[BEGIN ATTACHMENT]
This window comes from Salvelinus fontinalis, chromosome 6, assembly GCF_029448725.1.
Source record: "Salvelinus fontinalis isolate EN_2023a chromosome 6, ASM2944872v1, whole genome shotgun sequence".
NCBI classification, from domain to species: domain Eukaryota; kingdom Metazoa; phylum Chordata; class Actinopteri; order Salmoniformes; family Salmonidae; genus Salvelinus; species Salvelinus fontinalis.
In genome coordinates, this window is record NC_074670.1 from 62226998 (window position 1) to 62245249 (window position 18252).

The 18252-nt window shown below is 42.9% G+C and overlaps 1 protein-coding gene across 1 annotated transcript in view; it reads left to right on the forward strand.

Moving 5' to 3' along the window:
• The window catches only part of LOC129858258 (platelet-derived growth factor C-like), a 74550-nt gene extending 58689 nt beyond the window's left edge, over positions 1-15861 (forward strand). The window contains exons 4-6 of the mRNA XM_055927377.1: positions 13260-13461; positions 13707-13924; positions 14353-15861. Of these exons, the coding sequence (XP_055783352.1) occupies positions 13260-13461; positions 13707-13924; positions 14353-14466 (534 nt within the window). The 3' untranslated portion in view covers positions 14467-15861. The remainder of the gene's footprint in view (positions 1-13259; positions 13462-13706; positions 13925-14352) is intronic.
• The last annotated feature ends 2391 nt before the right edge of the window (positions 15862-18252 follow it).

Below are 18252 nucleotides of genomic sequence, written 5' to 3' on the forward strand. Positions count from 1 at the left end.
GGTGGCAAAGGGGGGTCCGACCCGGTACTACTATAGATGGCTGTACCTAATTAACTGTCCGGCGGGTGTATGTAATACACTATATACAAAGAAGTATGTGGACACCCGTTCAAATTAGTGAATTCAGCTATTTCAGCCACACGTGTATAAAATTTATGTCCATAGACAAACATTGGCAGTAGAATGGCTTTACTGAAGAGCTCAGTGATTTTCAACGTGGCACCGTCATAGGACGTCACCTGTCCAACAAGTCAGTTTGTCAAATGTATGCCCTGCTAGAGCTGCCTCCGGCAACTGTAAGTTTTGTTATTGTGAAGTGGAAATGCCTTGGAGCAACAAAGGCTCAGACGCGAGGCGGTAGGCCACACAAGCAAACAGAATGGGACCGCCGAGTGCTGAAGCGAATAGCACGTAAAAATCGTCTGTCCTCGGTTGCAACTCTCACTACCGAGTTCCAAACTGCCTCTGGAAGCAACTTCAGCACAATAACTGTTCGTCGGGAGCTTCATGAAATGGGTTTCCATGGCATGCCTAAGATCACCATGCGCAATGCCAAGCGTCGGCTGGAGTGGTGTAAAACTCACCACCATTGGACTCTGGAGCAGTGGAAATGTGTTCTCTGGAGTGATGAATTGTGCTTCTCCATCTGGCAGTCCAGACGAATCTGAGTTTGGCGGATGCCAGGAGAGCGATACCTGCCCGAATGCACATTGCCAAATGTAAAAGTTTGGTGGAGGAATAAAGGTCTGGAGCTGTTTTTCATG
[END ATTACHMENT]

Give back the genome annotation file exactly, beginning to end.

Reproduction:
This window comes from Salvelinus fontinalis, chromosome 6, assembly GCF_029448725.1.
Source record: "Salvelinus fontinalis isolate EN_2023a chromosome 6, ASM2944872v1, whole genome shotgun sequence".
NCBI classification, from domain to species: domain Eukaryota; kingdom Metazoa; phylum Chordata; class Actinopteri; order Salmoniformes; family Salmonidae; genus Salvelinus; species Salvelinus fontinalis.
In genome coordinates, this window is record NC_074670.1 from 62226998 (window position 1) to 62245249 (window position 18252).

The 18252-nt window shown below is 42.9% G+C and overlaps 1 protein-coding gene across 1 annotated transcript in view; it reads left to right on the forward strand.

Moving 5' to 3' along the window:
• The window catches only part of LOC129858258 (platelet-derived growth factor C-like), a 74550-nt gene extending 58689 nt beyond the window's left edge, over positions 1-15861 (forward strand). The window contains exons 4-6 of the mRNA XM_055927377.1: positions 13260-13461; positions 13707-13924; positions 14353-15861. Of these exons, the coding sequence (XP_055783352.1) occupies positions 13260-13461; positions 13707-13924; positions 14353-14466 (534 nt within the window). The 3' untranslated portion in view covers positions 14467-15861. The remainder of the gene's footprint in view (positions 1-13259; positions 13462-13706; positions 13925-14352) is intronic.
• The last annotated feature ends 2391 nt before the right edge of the window (positions 15862-18252 follow it).

Below are 18252 nucleotides of genomic sequence, written 5' to 3' on the forward strand. Positions count from 1 at the left end.
GGTGGCAAAGGGGGGTCCGACCCGGTACTACTATAGATGGCTGTACCTAATTAACTGTCCGGCGGGTGTATGTAATACACTATATACAAAGAAGTATGTGGACACCCGTTCAAATTAGTGAATTCAGCTATTTCAGCCACACGTGTATAAAATTTATGTCCATAGACAAACATTGGCAGTAGAATGGCTTTACTGAAGAGCTCAGTGATTTTCAACGTGGCACCGTCATAGGACGTCACCTGTCCAACAAGTCAGTTTGTCAAATGTATGCCCTGCTAGAGCTGCCTCCGGCAACTGTAAGTTTTGTTATTGTGAAGTGGAAATGCCTTGGAGCAACAAAGGCTCAGACGCGAGGCGGTAGGCCACACAAGCAAACAGAATGGGACCGCCGAGTGCTGAAGCGAATAGCACGTAAAAATCGTCTGTCCTCGGTTGCAACTCTCACTACCGAGTTCCAAACTGCCTCTGGAAGCAACTTCAGCACAATAACTGTTCGTCGGGAGCTTCATGAAATGGGTTTCCATGGCATGCCTAAGATCACCATGCGCAATGCCAAGCGTCGGCTGGAGTGGTGTAAAACTCACCACCATTGGACTCTGGAGCAGTGGAAATGTGTTCTCTGGAGTGATGAATTGTGCTTCTCCATCTGGCAGTCCAGACGAATCTGAGTTTGGCGGATGCCAGGAGAGCGATACCTGCCCGAATGCACATTGCCAAATGTAAAAGTTTGGTGGAGGAATAAAGGTCTGGAGCTGTTTTTCATG